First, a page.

These seem far more common motivations for self referral, and should make us cautious about assuming it's truly what a client truly would ask for, in the absence of such past/present/outside pressures. Even in non-sexual therapeutic work, self understanding is often quite mistaken at the start, and the aim is to aid the client to recognise what is happening in them. But coercion on sexuality is so prevalent in society, and starts from birth (boys are like this, girls are like that), that an ethical therapist will take some time to explore this first, or at the same time, and not just assume, if a client arrives and asks to 'be changed'.
We can find more evidence by critically examining the wider context. If these people (who self refer) were truly motivated by their inner feelings, and not by a sense of what they "ought" to be or concerns of external acceptance/rejection/fear/coercive pressure, we would expect also to see some minority, however small, of heterosexual people self referring for 'conversion therapy' to be homosexual as well - but we don't at all.
That should raise really big alarm bells - why would referrals be one way only, when we know homosexuality is widespread in nature and in humanity, and especially when we know there is immense pressure that way but not the opposite way?
Maybe because one way is somehow "natural"? I don't think so - people who self refer would probably not give as a reason, "I feel perfectly happy being gay and all is fine, and no religious belief or social pressure or fears affect my decision, but philosophically it isn't natural so I'd like to change my sexuality anyhow, please help me."
Mainstream professional approaches:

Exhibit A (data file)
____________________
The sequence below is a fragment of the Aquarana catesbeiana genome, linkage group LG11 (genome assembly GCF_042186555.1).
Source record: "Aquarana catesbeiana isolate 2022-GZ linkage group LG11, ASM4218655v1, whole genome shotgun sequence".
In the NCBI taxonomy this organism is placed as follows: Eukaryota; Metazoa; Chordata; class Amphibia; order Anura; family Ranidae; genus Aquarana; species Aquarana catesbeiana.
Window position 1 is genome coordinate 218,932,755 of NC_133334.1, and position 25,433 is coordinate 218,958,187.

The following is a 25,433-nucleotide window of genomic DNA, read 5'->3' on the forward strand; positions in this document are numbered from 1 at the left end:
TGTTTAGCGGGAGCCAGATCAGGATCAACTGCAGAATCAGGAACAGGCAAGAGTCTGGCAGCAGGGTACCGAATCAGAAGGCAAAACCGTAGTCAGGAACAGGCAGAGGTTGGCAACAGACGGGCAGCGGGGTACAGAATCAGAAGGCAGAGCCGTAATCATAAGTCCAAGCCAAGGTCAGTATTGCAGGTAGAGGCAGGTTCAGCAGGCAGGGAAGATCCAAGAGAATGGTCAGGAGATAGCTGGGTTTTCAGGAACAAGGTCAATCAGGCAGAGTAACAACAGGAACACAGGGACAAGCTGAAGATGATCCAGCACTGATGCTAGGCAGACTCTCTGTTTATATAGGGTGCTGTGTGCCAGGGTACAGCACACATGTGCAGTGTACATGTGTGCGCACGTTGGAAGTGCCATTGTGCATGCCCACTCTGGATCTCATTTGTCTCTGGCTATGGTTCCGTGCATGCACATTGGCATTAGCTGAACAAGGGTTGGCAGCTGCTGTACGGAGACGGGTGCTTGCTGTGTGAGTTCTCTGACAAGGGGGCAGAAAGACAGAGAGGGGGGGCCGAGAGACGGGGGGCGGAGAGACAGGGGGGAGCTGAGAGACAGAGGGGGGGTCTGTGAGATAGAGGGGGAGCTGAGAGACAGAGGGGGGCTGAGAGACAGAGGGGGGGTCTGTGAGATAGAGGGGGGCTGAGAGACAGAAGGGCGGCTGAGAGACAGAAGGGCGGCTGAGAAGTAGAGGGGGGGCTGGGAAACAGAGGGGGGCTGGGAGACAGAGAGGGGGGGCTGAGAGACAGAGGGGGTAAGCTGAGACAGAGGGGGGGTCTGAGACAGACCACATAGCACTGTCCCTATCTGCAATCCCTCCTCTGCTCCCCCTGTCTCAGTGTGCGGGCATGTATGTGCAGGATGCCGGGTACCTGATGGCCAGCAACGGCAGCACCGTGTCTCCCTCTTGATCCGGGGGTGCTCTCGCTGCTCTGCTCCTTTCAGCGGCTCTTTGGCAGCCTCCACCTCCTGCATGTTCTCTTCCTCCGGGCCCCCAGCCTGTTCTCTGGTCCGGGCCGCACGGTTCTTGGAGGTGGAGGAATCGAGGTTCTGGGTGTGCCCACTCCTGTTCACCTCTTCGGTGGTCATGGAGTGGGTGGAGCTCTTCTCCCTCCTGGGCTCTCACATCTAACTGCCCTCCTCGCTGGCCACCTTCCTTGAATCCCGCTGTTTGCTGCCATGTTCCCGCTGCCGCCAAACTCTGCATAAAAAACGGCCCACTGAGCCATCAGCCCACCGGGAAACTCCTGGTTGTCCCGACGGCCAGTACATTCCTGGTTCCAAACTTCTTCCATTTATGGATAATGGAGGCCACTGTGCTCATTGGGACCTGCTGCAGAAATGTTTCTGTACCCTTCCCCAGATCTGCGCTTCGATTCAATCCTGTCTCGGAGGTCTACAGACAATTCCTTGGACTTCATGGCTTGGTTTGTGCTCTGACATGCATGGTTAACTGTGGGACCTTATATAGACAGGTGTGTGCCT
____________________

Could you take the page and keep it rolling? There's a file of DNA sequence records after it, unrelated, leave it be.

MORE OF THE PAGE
The usual solution in psychiatry/psychology is not to seek and coerce pre-determined change. Rather, it is to help the person to grow and overcome their distress, or to develop ways to handle it. For example, a person might need to learn that they can "be themselves", or develop inner strength to handle a conflict in their lives, or to look at where a fear or feeling comes from.
These are rather more helpful approaches than trying to 'change' people to fit preconceptions. If that self-discovery leads to a change in sexuality, so be it. But the difference is, it would stem from healing rather than expectation.
How can we know this? Because unlike 'conversion therapies', when people do self-refer for sexuality related conflicts and it's not a coercive approach, we DO see two-way traffic. We see married men/women who discover they are gay/bisexual, as well as gay people who discover they are straight/bisexual, as we might expect.
That said, help directed at a specific change may be valid in some cases:
There are also of course cases where it may be valid to help someone with their sexuality.
For example, in real world situations where a person is conflicted, or faced with desires that don't fit their preconceptions, they may become less pained if they can examine the nature of their attraction and feelings. But this isnt conversion - it doesn't set out to take a person who feels sexuality A and 'convert' them to feel sexuality B.
Also if a person's sexual choices are actually capable of harm, there would be a real motive for attempting to make a specific change of that kind. I'm going to skip this obvious case because (1) it's obvious, (2) it's off topic, and (3) the obvious example is paedophilia and enough ignorance has been said conflating that with homosexuality that, to me, it would feel offensive to go there.